A little over a week after the launch, Apple’s iPhone is still creating quite a buzz from both those who like it and those who don’t. One particular point of contention coming from a number of consumers and particularly the Foundation for Consumer and Taxpayer Rights are some concerns with the battery replacement program for the iPhone.
This system is nothing new to Apple as they’ve had an similar existing situation with the line of iPod’s which, like the iPhone, have an embedded battery. Due to this, owners themselves cannot order and swap out a new battery but must send the product in for a battery replacement from Apple. The foundation has recently sent a letter to Apple on two fronts, one of which being the battery replacement process for the iPhone.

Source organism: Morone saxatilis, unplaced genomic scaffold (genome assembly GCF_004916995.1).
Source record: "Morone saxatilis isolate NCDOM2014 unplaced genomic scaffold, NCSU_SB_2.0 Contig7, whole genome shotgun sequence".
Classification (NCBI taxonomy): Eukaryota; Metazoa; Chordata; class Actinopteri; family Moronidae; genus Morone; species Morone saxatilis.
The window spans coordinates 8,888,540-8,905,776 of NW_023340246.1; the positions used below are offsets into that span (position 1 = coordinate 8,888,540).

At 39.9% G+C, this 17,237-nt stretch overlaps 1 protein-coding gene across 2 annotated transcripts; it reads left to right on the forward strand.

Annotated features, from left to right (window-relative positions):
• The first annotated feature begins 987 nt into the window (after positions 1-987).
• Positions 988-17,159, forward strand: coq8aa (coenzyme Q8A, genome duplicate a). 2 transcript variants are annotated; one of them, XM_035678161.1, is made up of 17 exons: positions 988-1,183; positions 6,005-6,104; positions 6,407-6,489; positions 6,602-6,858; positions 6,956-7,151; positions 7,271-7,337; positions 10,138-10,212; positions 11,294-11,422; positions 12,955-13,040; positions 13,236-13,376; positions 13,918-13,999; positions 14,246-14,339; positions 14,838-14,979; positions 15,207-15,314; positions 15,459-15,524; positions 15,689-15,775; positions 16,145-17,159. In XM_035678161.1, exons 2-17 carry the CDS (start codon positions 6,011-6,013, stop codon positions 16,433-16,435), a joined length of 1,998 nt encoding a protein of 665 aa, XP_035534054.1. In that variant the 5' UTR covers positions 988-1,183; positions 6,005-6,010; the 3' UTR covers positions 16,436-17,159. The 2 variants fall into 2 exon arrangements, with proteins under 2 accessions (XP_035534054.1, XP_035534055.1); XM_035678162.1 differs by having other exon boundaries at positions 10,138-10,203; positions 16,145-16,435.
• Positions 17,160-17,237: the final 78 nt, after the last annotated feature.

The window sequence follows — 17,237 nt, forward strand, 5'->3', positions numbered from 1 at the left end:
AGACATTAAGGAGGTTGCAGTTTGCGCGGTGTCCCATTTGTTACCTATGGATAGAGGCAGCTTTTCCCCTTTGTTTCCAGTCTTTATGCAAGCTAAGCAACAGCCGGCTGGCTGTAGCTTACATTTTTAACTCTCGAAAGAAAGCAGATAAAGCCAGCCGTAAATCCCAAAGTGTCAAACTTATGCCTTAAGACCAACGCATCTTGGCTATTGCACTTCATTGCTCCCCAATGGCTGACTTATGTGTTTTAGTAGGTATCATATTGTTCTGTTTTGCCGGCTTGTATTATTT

According to details on Apple’s website the cost of a new battery and its replacement will run you $79 with an additional $6.95 for shipping. The process is said to take about 3 days to complete and to return your iPhone, during which time you will be without. You can however order a loaner iPhone in advance while yours is being repaired for another $29.
The foundation is claiming that consumers are not being properly informed about the details of battery replacements and the information is buried deep within the Apple website where it’s hard to find instead of being made clear to buyers before the launch. While we can’t argue that it stinks that we have to send in our whole iPhone or iPod when the battery goes bad, this is one of those “slippery bricks” if you will, that you need to watch out for when buying consumer electronics. When we looked up “iPhone battery replacement” on the Apple website, the information along with the pricing was the first result.